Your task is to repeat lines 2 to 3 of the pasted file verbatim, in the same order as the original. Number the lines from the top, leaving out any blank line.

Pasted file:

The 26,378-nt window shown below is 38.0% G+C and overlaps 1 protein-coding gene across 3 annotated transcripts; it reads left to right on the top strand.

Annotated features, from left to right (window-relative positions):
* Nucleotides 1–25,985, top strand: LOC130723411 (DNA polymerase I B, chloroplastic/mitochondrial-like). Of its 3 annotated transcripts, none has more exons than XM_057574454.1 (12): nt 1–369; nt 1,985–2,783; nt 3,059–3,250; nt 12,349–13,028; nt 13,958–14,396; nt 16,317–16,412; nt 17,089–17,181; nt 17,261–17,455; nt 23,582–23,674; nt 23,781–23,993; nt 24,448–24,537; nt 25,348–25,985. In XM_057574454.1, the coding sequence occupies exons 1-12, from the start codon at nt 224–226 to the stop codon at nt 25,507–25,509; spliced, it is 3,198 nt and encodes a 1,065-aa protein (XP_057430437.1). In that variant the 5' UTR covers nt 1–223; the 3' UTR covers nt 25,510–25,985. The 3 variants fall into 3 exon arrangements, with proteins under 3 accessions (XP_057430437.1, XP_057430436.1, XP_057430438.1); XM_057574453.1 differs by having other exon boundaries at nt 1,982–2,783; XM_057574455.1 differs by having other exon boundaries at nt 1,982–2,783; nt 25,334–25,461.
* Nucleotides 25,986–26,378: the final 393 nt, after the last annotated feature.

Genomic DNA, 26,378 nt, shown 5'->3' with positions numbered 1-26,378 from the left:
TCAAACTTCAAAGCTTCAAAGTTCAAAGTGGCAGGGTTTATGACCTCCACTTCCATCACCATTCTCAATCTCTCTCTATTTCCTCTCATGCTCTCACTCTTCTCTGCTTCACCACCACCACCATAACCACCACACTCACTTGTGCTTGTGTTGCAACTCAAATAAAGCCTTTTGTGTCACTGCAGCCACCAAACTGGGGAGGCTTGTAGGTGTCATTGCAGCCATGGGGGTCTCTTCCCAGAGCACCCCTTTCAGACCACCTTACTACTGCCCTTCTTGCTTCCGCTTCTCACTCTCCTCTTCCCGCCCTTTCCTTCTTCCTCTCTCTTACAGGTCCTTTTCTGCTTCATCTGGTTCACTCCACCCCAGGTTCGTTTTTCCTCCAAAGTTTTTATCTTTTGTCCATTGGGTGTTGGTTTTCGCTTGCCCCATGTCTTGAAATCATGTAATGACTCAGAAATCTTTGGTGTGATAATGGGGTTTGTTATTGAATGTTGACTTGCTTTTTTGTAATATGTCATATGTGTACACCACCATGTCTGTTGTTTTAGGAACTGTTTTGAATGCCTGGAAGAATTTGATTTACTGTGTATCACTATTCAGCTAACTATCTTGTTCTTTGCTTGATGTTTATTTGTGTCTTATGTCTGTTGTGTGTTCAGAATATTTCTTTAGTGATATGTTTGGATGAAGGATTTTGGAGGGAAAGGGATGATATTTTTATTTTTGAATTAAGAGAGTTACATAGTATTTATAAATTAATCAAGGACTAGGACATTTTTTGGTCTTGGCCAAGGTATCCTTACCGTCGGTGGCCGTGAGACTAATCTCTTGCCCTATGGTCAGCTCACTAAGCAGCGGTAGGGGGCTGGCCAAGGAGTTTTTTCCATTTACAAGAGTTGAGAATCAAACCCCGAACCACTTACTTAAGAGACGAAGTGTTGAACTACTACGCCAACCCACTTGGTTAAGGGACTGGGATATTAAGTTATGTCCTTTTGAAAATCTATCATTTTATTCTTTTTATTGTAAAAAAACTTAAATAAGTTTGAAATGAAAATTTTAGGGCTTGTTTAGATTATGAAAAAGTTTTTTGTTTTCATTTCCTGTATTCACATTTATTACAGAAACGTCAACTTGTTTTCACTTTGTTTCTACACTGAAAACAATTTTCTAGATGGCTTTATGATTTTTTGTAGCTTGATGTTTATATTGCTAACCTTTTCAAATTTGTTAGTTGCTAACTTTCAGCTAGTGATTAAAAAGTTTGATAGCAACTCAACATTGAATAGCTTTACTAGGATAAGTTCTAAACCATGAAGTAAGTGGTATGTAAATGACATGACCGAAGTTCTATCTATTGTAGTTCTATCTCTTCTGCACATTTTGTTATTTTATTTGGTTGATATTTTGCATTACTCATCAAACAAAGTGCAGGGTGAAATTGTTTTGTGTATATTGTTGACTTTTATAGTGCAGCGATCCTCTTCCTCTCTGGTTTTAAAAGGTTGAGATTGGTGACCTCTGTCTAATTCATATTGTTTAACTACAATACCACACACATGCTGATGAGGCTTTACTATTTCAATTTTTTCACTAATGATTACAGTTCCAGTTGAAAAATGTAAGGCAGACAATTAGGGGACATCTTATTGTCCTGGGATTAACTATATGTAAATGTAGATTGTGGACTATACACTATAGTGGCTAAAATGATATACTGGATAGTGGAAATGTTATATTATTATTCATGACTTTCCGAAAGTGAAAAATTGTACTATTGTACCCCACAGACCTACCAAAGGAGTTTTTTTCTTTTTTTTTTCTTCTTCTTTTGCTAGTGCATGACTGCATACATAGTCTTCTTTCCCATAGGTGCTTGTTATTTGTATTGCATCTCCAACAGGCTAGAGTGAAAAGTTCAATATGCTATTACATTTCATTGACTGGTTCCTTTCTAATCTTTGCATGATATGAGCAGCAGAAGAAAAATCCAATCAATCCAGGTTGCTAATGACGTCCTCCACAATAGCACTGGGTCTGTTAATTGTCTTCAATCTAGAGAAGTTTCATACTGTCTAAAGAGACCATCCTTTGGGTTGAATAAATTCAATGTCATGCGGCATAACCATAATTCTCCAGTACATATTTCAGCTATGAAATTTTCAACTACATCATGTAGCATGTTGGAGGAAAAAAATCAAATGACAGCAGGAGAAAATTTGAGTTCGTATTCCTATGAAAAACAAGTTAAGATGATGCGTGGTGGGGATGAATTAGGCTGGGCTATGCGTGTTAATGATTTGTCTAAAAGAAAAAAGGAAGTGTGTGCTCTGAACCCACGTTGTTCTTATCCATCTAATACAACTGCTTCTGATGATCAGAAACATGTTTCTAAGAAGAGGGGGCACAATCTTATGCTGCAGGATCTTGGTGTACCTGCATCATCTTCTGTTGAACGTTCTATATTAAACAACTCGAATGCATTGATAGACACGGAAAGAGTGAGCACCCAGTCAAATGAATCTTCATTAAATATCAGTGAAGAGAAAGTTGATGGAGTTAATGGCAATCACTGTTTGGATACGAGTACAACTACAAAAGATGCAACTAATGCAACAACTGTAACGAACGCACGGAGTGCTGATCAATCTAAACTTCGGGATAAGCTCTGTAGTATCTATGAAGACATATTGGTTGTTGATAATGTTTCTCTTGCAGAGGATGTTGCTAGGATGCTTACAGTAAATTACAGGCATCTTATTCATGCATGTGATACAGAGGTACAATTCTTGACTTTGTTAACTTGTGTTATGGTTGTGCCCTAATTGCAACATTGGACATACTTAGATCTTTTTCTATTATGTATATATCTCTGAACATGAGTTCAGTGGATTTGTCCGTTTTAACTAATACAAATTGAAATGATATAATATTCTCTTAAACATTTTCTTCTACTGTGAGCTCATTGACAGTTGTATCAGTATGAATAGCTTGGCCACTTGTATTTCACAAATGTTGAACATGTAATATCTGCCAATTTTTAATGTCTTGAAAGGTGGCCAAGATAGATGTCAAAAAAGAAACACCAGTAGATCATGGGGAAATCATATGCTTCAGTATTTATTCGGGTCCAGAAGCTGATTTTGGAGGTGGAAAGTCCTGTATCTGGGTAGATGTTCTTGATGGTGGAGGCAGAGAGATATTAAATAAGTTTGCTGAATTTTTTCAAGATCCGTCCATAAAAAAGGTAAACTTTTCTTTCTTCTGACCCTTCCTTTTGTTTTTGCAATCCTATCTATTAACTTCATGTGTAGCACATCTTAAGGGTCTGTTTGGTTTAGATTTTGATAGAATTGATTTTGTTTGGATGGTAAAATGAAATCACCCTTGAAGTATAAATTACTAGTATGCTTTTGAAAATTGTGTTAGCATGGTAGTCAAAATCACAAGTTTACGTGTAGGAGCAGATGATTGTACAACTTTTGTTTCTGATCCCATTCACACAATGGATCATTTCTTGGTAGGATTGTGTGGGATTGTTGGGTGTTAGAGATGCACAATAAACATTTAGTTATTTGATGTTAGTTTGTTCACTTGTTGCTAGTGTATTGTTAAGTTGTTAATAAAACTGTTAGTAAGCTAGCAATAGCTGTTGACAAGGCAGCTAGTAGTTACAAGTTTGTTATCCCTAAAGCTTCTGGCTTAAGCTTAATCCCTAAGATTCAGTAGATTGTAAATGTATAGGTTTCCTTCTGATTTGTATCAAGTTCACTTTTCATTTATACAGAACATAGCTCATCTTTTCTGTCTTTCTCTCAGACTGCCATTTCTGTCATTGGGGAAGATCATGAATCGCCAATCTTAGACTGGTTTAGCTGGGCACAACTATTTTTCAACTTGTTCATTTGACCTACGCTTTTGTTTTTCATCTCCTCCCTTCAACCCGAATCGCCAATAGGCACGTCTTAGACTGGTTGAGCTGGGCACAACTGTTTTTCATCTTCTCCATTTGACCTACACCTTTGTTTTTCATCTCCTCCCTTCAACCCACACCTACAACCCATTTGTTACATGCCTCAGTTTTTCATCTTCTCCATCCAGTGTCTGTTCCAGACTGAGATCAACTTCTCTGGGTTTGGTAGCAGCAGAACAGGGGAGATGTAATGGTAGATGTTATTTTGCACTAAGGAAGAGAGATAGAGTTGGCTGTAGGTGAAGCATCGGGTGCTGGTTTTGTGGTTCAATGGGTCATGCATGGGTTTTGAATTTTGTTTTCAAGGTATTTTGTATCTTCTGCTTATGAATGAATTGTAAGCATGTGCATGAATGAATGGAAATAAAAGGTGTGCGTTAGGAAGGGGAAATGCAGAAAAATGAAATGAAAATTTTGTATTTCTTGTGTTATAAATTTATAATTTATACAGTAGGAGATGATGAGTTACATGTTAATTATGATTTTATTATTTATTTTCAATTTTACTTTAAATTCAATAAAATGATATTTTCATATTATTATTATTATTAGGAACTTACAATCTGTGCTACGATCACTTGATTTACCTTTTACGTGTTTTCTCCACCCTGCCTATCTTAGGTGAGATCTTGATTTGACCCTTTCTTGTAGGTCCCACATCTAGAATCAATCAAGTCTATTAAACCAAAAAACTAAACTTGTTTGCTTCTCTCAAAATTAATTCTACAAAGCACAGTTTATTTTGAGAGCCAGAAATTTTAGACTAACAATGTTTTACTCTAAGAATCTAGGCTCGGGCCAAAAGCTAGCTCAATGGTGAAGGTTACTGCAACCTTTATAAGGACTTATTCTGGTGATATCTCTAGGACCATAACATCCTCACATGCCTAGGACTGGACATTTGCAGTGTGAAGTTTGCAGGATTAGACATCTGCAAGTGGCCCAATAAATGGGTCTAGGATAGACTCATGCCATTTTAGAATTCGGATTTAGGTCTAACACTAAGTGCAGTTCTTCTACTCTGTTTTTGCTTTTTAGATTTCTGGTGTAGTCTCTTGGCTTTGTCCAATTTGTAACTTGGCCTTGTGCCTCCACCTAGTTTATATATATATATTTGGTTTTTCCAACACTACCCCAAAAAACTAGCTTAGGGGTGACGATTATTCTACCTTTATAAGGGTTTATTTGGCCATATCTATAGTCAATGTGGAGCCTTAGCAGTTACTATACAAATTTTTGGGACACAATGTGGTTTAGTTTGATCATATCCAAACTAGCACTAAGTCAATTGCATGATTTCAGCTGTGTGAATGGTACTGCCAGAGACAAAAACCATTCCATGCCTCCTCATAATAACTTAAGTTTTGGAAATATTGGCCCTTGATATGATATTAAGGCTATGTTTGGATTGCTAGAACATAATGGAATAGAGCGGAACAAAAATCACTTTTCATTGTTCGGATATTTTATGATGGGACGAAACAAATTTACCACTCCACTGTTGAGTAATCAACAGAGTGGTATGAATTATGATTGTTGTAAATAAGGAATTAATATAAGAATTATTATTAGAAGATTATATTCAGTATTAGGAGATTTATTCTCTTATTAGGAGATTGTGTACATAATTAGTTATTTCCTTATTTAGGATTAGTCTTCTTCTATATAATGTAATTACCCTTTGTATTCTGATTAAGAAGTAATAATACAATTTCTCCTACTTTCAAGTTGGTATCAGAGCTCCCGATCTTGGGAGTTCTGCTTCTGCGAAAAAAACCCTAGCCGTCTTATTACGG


Annotated features, from left to right (window-relative positions):
* Nucleotides 1–25,985, top strand: LOC130723411 (DNA polymerase I B, chloroplastic/mitochondrial-like). Of its 3 annotated transcripts, none has more exons than XM_057574454.1 (12): nt 1–369; nt 1,985–2,783; nt 3,059–3,250; nt 12,349–13,028; nt 13,958–14,396; nt 16,317–16,412; nt 17,089–17,181; nt 17,261–17,455; nt 23,582–23,674; nt 23,781–23,993; nt 24,448–24,537; nt 25,348–25,985. In XM_057574454.1, the coding sequence occupies exons 1-12, from the start codon at nt 224–226 to the stop codon at nt 25,507–25,509; spliced, it is 3,198 nt and encodes a 1,065-aa protein (XP_057430437.1). In that variant the 5' UTR covers nt 1–223; the 3' UTR covers nt 25,510–25,985. The 3 variants fall into 3 exon arrangements, with proteins under 3 accessions (XP_057430437.1, XP_057430436.1, XP_057430438.1); XM_057574453.1 differs by having other exon boundaries at nt 1,982–2,783; XM_057574455.1 differs by having other exon boundaries at nt 1,982–2,783; nt 25,334–25,461.